Ballynaglogh Abbey Church




N 54° 04' 19.02"   W 008° 33' 16.26"

Nearest town


Grid Ref.

G 63707 13790

Map No.


Elevation a.s.l. (m)


Date of visit

Wednesday 14 June 2017

GPS Accuracy (m)

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The ruins seen from the south.

Ballynaglogh Abbey was built on the site of a previous monastic settlement founded in the 6th century by St. Aedan O'Fiachrach. There are no official records about the construction of the new church or the religious order who was living on the site. However, because the abbey was constructed away from towns and villages, it might suggest that this was an ideal place for a Cistercian community. It was probably built in the 15th century.

The building, which measures 21.90 metres of length and 7.80 metres of width, is aligned to the east (95°) and is in a poor state of conservation.
The only intact part is the east gable with a two-light Gothic window. The tracery, though, has crumbled down and only the outer moulding survives. The east wall is however slightly leaning outwards. The west part of the building was occupied by a tower with the function of dwelling for the priests. This tower has collapsed and most of the rubble can still be seen making a mound at the west end. In the south wall there are three gaps. The one close to the east gable was probably a large window now collapsed, the middle one was likely a doorway that would allow access to the church. The third opening was the doorway to get access to the west tower. Another window might have been in the north wall as suggested by another breach in the wall.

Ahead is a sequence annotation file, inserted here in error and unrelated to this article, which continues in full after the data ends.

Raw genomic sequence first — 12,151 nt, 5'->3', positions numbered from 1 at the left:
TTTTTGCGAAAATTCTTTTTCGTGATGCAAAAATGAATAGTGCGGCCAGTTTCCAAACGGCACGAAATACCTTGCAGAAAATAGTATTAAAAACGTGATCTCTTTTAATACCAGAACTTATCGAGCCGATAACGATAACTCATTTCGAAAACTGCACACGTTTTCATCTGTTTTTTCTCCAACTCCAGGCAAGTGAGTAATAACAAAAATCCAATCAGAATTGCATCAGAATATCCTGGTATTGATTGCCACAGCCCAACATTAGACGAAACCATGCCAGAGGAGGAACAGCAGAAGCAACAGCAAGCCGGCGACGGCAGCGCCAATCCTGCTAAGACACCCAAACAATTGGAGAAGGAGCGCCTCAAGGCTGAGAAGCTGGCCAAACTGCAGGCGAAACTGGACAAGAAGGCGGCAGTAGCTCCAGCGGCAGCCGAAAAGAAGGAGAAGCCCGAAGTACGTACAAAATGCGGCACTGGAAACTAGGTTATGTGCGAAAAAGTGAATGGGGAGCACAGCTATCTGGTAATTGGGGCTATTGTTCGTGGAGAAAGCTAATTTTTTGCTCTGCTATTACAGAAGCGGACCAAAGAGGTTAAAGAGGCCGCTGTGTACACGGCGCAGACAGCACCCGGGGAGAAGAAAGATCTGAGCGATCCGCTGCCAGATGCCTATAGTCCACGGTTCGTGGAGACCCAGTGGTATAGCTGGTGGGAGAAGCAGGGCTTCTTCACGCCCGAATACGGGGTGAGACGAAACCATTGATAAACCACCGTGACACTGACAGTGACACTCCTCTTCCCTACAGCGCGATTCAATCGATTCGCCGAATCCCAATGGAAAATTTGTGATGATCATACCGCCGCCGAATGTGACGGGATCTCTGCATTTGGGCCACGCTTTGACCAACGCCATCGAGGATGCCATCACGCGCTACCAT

The quoins of the church are interesting. They had been perfectly cut into rectangular blocks and set in an alternating fashion.
The interior of the building is overgrown, especially towards the west end where a tree has grown next to the remains of the west wall. The ivy has taken over the south wall.

A graveyard once was 20 metres to the southwest of the church. The landlord at that time, Captain John West, rejected new burials in the graveyard in 1840's and forced people to have their burials at the Cloonameehan abbey, about 2.8 km to the southwest. To persuade the local people to stay away from this graveyard, Captain West used to shoot at the coffins approaching the land. The graveyard at Ballynaglogh fell in disuse in mid-19th century and it was eventually cleared away.

To the west of the church, next to an abandoned house, is an interesting building, a dovecot. So far we had always seen circular and low buildings as dovecots, this one is a rectangular 2-storey tall building with a gabled roof, and it is said to be the only surviving dovecot in county Sligo. The doorway to the ground floor is in the southeast wall and is partially obstructed by a tree. The chamber on the ground floor has a barrel-vaulted ceiling and has no windows. I wonder what the purpose of this room was and how the priests would get to the pidgeons.

Owenmore River flows about 170 metres to the northeast from the church.

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